Artificial intelligence has so many capabilities, and the majority of the public started realizing that and interacting with AI on a daily basis after ChatGPT came to be last year. However, AI has more potential than we think.

Recently, research by Harvard showed that ChatGPT passed the U.S. Medical Licensing Exam. AI was able to outperform about 10% of medical tests that fail annually. AI tools can be implemented in many areas of our lives, and lately, they have been applied to healthcare.

AI’s role in healthcare could include large language models that can be applied to administrative functions such as processing medical claims or analyzing medical records. This is implemented in real life in Amazon’s HealthScribe, which transcribes conversations between doctors and patients to extract medical information, creating structured records of encounters.

Another example is the use of supervised machine learning to enhance the interpretation of clinical data. Many specialties, such as radiology and pathology, are currently using AI to read MRIs and analyze images. Google Brain AI has developed software that analyzes images from the back of the eye, which helps in diagnosing two of the common causes of blindness.

Whether you are an AI fan or not, the technology has potential. But AI’s ability to replace doctors is an idea we wanted to know the public’s opinion on. Real Research, an online survey app, launched a survey on will AI replace doctors, and here are the insights.


  • 49.73% thought AI would diagnose medical conditions accurately.
  • 42.94% would feel at ease with an AI system proposing diagnostic tests and medications for a medical condition they would be experiencing.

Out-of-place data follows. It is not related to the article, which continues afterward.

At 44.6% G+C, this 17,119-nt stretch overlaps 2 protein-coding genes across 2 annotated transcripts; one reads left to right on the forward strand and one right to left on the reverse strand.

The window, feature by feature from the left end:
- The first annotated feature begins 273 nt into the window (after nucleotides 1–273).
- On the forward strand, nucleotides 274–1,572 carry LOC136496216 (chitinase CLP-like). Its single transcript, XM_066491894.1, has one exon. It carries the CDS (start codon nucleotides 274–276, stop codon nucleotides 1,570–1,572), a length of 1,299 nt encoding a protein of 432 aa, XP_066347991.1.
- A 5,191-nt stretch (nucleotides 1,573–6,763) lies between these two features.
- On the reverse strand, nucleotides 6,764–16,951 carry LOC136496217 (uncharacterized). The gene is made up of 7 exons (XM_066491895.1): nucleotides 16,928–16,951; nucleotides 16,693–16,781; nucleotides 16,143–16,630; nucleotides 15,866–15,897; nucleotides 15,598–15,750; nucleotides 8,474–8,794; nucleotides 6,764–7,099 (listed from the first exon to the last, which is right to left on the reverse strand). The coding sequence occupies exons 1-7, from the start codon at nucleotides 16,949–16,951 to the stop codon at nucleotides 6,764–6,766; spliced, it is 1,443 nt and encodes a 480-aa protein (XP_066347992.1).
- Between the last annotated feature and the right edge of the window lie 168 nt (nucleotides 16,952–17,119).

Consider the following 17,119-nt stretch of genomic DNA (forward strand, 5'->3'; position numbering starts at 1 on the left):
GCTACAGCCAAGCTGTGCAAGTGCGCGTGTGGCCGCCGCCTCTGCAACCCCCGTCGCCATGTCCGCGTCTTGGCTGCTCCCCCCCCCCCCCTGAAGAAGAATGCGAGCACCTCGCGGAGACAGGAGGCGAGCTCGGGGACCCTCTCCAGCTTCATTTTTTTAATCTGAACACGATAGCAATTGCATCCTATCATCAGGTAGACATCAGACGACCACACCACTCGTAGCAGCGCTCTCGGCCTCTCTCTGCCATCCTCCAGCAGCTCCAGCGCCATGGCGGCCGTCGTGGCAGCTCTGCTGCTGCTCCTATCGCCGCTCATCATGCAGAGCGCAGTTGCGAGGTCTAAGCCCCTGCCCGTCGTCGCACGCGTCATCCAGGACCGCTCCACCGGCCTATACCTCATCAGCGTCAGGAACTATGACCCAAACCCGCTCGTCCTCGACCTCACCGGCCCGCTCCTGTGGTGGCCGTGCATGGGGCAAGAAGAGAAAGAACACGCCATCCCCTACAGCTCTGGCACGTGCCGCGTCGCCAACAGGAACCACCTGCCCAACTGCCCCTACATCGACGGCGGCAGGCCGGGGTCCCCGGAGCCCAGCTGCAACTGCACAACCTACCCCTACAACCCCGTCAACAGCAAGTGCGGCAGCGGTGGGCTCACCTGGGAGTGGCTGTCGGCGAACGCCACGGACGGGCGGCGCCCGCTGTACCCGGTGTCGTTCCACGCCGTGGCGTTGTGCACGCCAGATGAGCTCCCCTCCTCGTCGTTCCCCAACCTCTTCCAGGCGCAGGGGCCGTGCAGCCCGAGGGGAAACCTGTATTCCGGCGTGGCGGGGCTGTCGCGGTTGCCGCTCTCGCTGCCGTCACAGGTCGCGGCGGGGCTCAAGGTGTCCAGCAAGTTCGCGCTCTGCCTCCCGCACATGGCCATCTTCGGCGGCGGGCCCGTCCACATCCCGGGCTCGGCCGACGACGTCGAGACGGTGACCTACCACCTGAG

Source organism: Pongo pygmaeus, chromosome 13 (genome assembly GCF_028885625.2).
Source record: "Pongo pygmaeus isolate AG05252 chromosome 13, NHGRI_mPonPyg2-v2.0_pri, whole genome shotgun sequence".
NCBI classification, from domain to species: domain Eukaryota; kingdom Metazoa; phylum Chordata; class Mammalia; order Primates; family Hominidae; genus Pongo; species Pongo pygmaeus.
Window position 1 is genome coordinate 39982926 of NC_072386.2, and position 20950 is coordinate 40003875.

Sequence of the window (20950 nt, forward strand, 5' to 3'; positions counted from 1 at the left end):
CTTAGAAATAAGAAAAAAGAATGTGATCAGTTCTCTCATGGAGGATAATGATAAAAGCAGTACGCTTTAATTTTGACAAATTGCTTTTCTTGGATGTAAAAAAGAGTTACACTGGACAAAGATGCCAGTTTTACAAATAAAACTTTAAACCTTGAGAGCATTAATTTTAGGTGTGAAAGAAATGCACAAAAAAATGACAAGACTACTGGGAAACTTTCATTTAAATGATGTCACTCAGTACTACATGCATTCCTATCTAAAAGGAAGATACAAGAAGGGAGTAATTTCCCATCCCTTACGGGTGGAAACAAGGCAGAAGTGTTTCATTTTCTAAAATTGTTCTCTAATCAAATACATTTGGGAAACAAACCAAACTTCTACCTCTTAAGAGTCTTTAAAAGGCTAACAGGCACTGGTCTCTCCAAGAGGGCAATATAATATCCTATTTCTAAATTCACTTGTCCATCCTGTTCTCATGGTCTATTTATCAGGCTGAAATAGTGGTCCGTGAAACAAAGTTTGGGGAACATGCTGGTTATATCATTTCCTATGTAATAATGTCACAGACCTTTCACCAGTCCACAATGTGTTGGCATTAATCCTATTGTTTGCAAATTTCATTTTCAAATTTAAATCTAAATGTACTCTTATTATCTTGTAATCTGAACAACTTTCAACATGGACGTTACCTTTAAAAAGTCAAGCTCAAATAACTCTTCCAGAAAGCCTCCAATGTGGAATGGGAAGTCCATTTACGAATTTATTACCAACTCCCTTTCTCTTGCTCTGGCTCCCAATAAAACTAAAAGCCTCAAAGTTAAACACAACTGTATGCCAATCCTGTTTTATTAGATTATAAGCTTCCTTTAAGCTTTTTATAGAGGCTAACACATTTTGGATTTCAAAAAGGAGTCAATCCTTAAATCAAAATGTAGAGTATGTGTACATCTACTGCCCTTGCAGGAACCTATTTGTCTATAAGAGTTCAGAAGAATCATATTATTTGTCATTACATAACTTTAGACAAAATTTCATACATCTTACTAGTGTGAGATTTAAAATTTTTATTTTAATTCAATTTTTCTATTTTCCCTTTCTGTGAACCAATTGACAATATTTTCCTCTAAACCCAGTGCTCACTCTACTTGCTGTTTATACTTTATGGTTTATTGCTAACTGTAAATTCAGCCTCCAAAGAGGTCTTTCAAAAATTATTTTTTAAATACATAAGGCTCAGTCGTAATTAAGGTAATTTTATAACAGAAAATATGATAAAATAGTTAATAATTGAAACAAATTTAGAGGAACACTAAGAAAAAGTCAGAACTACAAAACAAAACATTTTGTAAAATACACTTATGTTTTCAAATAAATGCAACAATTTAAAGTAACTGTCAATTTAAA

• 39.14% were neutral about AI replacing the empathetic communication provided by doctors.

AI Technology in Healthcare

Professionals in healthcare are looking for ways to improve the industry, and lately, after an AI passed the U.S. Medical Licensing Exam, AI is considered to be used.

AI’s role in healthcare includes interpreting clinical data, processing medical claims, and analyzing medical records. Using AI technology in healthcare to assist with tasks typically performed by doctors is a concept that 48.24% were well aware of. 41.65% were vaguely familiar with the concept, and 10.11% didn’t have any knowledge of it.

AI can diagnose medical conditions based on patient data and symptoms, and 49.73% thought AI would do so accurately. However, 29.77% weren’t sure of AI’s accuracy, and 20.55% didn’t think AI could accurately diagnose medical conditions.

Figure 1: Do you believe AI could accurately diagnose medical conditions based on patient data and symptoms?

Read Also: 70.59% Familiar With AI-Powered Dementia Diagnosis Tools

Artificial Intelligence for Medical Diagnostics

As we mentioned above, AI’s role in healthcare can enhance the interpretation of clinical data. AI’s ability to analyze patterns in large sets of health records could lead to more effective treatment plans for patients, according to half the respondents (50.79%). On the other hand, 29.79% weren’t sure of AI’s ability to lead to more effective treatment plans, and 19.42% opposed it.